Like the shark, Stenton is ruthless, and doesn’t care how many people he has to hurt to get his way. In symbolic terms, the passage suggests that Stenton won’t stop until he uses the Circle’s vast power to benefit himself, at everyone else’s expense. Stenton seems unsurprised that the shark eats everything in the tank. Just like a ruthless dictator, he seems to be using the shark tank to communicate a message to the world: that he’s dangerous. Now that the Circle’s power is almost complete, he doesn’t have to hide in the shadows—he’s ready to claim the throne. Even more disturbingly, the passage suggests that some of Mae’s watchers enjoy Stenton’s ruthlessness and want more of it. This is a reminder that totalitarian regimes sometimes come about because of popular support.
In the bathroom, Mae turns her lens toward the door and carefully looks down at the note Ty slipped her. Ty insists on meeting Mae soon: all she has to do is say, “I’m going back,” at which time Ty will kill her visual and audio feed for a full half-hour. The note further explains that Mae’s life is “teetering on the precipice.” Mae is reluctant to turn off her feed, but she decides that she needs to understand how Ty has “pulled this off.” She says, “I’m going back,” and immediately, her camera turns off. Following Ty’s directions, she walks downstairs, to the red sculpture where she and Ty had sex for the first time.
Mae’s motivations are unclear. She tells herself that she’ll turn off her feed purely for the sake of understanding how Ty pulled this off. However, it’s possible that, on some level, Mae senses that Ty is right about the Circle. This is the climax of the novel, and it hinges on one question: will Mae join with Ty against the Circle, or not?
Mae finds Ty by the red sculpture, and when she sees him she feels repulsed. She accuses him of lying about his identity. Ty tries to explain: he’s always been an “average-looking guy,” and after his hair went grey, all he had to do was lose his glasses in order to become Kalden. Mae asks Ty why his hair went grey, and he replies, “The fucking shark that eats the world.” He says that Bailey and Stenton know he goes by another name, and adds, “I’m not technically allowed to leave campus. As long as I’m here, they’re happy.”
This passage clarifies how Ty managed to disguise himself as Kalden without anyone noticing (he’s average looking and has grey hair). It also makes the symbolic connection between Tom Stenton and shark overwhelmingly clear. Stenton is the shark: brutal, amoral, and relentless. Ty recognizes that Stenton needs to be stopped before it’s too late.
Ty begs Mae to use her influence to fight against Completion. He created the idea of the Circle, but he never intended for it to become so powerful, or for Circle membership to be mandatory. Mae shoots back, “If you don’t believe in all this … go to the woods.” Ty points out that there will be no way to escape the Circle—parents will install chips in their children when they’re born, and when the children turn 18, the chips won’t be removed. People will be tracked and monitored from cradle to grave. The Circle will control the world’s information, meaning that they’ll have virtually unlimited power. Mae protests that governments will be able to keep the Circle from abusing its power, but Ty point out that transparent politicians won’t be able to do anything—if they do, the Circle will ruin their reputations. He asks, “What do you think happened to Williamson?”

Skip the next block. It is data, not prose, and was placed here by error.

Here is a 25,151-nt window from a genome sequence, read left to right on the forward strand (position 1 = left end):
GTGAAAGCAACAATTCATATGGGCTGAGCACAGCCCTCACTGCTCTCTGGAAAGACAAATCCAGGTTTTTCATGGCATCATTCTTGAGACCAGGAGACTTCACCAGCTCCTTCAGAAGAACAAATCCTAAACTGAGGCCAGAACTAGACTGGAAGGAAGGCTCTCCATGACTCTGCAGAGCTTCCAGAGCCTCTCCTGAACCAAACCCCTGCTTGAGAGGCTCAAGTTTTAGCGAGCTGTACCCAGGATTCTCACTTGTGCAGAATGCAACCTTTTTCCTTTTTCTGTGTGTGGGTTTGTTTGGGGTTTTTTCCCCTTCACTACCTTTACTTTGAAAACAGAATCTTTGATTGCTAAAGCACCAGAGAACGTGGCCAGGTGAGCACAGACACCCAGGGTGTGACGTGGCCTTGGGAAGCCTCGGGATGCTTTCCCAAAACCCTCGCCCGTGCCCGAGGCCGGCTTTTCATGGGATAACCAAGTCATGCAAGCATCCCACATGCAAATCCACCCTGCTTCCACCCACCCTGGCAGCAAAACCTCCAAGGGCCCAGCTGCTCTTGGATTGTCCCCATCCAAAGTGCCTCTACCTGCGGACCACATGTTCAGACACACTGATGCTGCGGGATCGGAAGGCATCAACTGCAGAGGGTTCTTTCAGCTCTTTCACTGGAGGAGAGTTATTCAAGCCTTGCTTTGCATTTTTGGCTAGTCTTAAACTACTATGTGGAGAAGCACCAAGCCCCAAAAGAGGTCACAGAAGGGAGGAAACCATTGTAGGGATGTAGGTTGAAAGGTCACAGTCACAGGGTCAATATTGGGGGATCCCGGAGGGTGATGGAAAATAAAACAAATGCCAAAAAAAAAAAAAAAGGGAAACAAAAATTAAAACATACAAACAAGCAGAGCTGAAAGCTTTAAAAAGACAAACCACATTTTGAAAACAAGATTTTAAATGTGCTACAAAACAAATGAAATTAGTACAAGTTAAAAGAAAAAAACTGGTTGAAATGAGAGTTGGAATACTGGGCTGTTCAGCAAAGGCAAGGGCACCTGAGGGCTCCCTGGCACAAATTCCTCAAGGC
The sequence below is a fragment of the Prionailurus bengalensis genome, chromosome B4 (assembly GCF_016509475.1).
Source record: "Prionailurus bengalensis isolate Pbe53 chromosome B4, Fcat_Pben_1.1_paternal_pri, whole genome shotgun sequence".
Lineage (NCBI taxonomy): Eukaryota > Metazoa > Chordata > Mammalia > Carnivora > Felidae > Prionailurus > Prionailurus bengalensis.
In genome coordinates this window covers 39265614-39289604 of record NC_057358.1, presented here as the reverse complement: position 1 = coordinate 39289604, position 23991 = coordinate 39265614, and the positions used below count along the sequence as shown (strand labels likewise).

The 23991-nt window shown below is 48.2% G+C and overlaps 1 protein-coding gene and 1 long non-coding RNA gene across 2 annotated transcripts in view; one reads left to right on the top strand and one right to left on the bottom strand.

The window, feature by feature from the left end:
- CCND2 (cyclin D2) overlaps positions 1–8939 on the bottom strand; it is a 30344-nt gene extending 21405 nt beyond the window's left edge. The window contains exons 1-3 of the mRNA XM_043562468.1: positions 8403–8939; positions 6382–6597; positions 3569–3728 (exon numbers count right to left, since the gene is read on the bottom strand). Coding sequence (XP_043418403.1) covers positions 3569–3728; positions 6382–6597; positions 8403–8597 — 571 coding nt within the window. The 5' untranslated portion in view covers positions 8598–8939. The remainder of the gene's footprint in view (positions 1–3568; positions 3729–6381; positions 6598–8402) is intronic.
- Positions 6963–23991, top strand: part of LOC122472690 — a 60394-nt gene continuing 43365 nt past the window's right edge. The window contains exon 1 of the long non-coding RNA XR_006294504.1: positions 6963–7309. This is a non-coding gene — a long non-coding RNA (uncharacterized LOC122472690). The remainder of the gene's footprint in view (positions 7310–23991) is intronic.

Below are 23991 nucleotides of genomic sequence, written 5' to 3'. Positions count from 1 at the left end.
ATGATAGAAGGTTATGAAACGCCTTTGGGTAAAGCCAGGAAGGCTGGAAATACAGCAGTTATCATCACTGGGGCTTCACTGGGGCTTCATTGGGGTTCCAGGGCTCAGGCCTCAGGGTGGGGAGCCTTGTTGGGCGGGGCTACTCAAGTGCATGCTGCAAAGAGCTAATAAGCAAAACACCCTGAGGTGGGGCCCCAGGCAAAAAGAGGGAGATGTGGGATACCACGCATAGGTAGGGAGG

Ty paints a terrifying picture of life under the Circle. Children will be watched and monitored from the day they’re born until the day they die. The Circle will use its monopoly on information to manipulate people into obeying them, and destroy the career of anyone who tries to oppose it. It’s telling that, even after Ty has sketched out his dystopian vision, Mae has no rejoinder except that the government will keep people safe. She’s become so accustomed to thinking of the Circle as a benevolent, utopian organization that she can barely wrap her head around the idea that the Circle might be dangerous.
Ty explains that Eamon Bailey genuinely believes that life will be “perfect” when the Circle is closed and “every soul is connected.” But Stenton has no such illusions—his only goal is to monetize the Circle and use it for his own “ruthless capitalistic ambition.” Mae argues that life will be perfect when there’s no more crime or deception, but Ty shakes his head and gives Mae a piece of paper. The paper contains a speech about “The Rights of Humans in the Digital Age” that argues that not all human activities can be measured, that humans must have the right to privacy, and that humans must have the right to disappear.” Ty begs Mae to read the speech to her watchers. Afterwards, Ty will begin to take apart the Circle. As Ty explains this, Mae imagines thousands of Circle employees losing their jobs.
Throughout the novel, Eamon Bailey has been an ambiguous character—it was never clear if he believed his own nonsense or not. However, Ty’s explanations (and, symbolically speaking, the fact that Bailey expected that the shark would be able to get along with the seahorse and the octopus) suggest that Bailey sincerely believes that the Circle will create a utopia. Stenton, however, has no such illusions: he wants to use the Circle for his own benefit and nothing else. Mae has one chance to tell the world about the dangers of the Circle: here, she has to make the choice to support Ty or support the Circle.
Ty promises Mae that once he has taken down the Circle the two of them can sail around the world, hike mountains, and “vanish.” Mae thinks about sailing in a boat with Ty, and, for some reason, all she can think about is the elderly couple she met while kayaking. She thinks of how they spent their time drinking wine and “reminiscing about island fires.” Suddenly, Mae realizes what she has to do. She tells Ty, “I see everything clearly now.”
The passage ends with a cliffhanger: will Mae denounce the Circle, or will she rat out Ty to the other two Wise Men? As the book has already suggested, the elderly couple that Mae encountered earlier is a kind of Rorschach Test for a person’s views on surveillance. (If the elderly couple’s life seems idyllic, you probably value the right to privacy and anonymity; if the elderly couple’s life seems dull, you probably have no interest in life before social networking, and are likely to support the Circle’s plans.) It’s not clear what Mae thinks about the elderly couple, and thus, it’s not clear what she’s going to do next.